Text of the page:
Ski Through History in Breckenridge
What: Breckenridge Heritage Alliance’s Ski Through History Tour
When: Mondays 1-4 p.m. (meets at 12:30 p.m.) through April 11
Where: Breckenridge Ski Resort
Cost: $20/Adult (ages 13+), $15/Child (ages 10-12)
More information: Reservations and payment are required by 6 p.m. the Sunday prior to the tour and can be made online, at the Welcome Center or by calling 970-453-9767 x2. Guests must ski or board at an intermediate skill level, provide their own equipment, and possess a valid lift ticket to participate in this tour. Minimum age requirement to participate is 10 years old.
As our group of four stood on the base of Peak 8 in Breckenridge after stepping into gear, we marveled at the size of the construction going up next to the gondola, the future home to The Grand Colorado on Peak 8. Building is still underway for Breckenridge Grand Vacation’s newest timeshare resort, but the 75-unit property will stand on the exact spot of Breckenridge Ski Resort’s original Berganhof Lodge, built in 1961.
Our guide, Sharon, hands me an old postcard showing the Berganhof Lodge back in the day. Breckenridge has a long history from the time miners began showing up in search of gold, to the early days of the ski resort, to present, and the names of the runs shed light on some of that history. We were about to get a glimpse into the town’s colorful past during the Breckenridge Heritage Alliance’s (BHA) Ski Through History Tour.
There were two other locals with our guide and myself — Andy was a ski instructor interested in obtaining more knowledge about the resort and town for when he’s teaching, and Karen, his friend who also lives in Summit. I was the lone snowboarder, but it didn’t make too much of a difference. Sharon took time to weave more into the lesson after we got off each lift, giving me time to strap in. And Andy became my new best friend that day on a couple of flat traverses, lending a helping pole so I wouldn’t have to unstrap.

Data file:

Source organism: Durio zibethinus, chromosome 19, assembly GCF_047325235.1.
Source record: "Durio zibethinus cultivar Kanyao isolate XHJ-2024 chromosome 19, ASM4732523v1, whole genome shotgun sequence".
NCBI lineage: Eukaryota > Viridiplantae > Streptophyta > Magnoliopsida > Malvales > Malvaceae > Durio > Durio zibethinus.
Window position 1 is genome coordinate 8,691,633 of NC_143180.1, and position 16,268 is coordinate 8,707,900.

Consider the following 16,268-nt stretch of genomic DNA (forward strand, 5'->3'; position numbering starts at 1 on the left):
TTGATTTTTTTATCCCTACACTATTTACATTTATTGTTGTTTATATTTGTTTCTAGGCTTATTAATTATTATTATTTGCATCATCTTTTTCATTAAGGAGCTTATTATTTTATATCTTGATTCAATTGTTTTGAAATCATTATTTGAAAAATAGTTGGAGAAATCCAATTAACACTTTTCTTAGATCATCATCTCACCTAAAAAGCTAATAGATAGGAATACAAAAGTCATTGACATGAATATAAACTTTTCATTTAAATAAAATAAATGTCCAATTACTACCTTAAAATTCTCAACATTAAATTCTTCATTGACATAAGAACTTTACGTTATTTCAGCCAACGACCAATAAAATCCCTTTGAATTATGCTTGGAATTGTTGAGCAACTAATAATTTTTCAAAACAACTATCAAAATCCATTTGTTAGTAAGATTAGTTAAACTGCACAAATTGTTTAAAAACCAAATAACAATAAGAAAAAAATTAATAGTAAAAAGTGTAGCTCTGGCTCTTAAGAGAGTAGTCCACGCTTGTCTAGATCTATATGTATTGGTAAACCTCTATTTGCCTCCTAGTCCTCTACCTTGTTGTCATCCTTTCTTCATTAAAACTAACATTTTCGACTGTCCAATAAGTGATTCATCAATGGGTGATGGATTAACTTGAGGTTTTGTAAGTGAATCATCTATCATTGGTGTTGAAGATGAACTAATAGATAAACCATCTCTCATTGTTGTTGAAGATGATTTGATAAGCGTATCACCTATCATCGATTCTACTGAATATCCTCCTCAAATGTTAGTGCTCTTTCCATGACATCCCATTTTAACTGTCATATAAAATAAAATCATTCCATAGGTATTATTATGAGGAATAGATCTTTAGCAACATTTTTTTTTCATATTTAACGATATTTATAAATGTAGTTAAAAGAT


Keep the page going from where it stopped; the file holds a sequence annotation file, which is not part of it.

WHAT’S IN A NAME
The first record of a gold discovery was made on Aug. 10, 1859, and the mining days are where the town really got its start. With dreams to get rich, people flocked to Breckenridge to either mine for gold, or mine the miners by providing them with services they might need — including saloons and women. Life was hard for these “soiled doves,” and many of them took to drugs to get through the days.
Sharon told us how common it was for miners to steal a staked claim from its owner. Miners had to watch their backs from these “claimjumpers,” which is now the name of a run on Peak 8.
As we rode the chair to our next destination, Sharon told us the two theories about how Breckenridge got its name. As civilization in our mountain town is only around 150 years old, a baby compared to towns in the East, she questions why there isn’t a more definite answer on the books. But, she tells us, a prospector by the name of Thomas B. Breckenridge had been on an exploration expedition in 1845 and had lost his mule on a pass near the current Boreas Pass. The leader of the exploration became irritated when Thomas took a few days to find the mule, and declared the pass forever named Breckenridge Pass. It is believed that one of the parties traveling into the area in August of 1859 named their settlement after the pass and Thomas.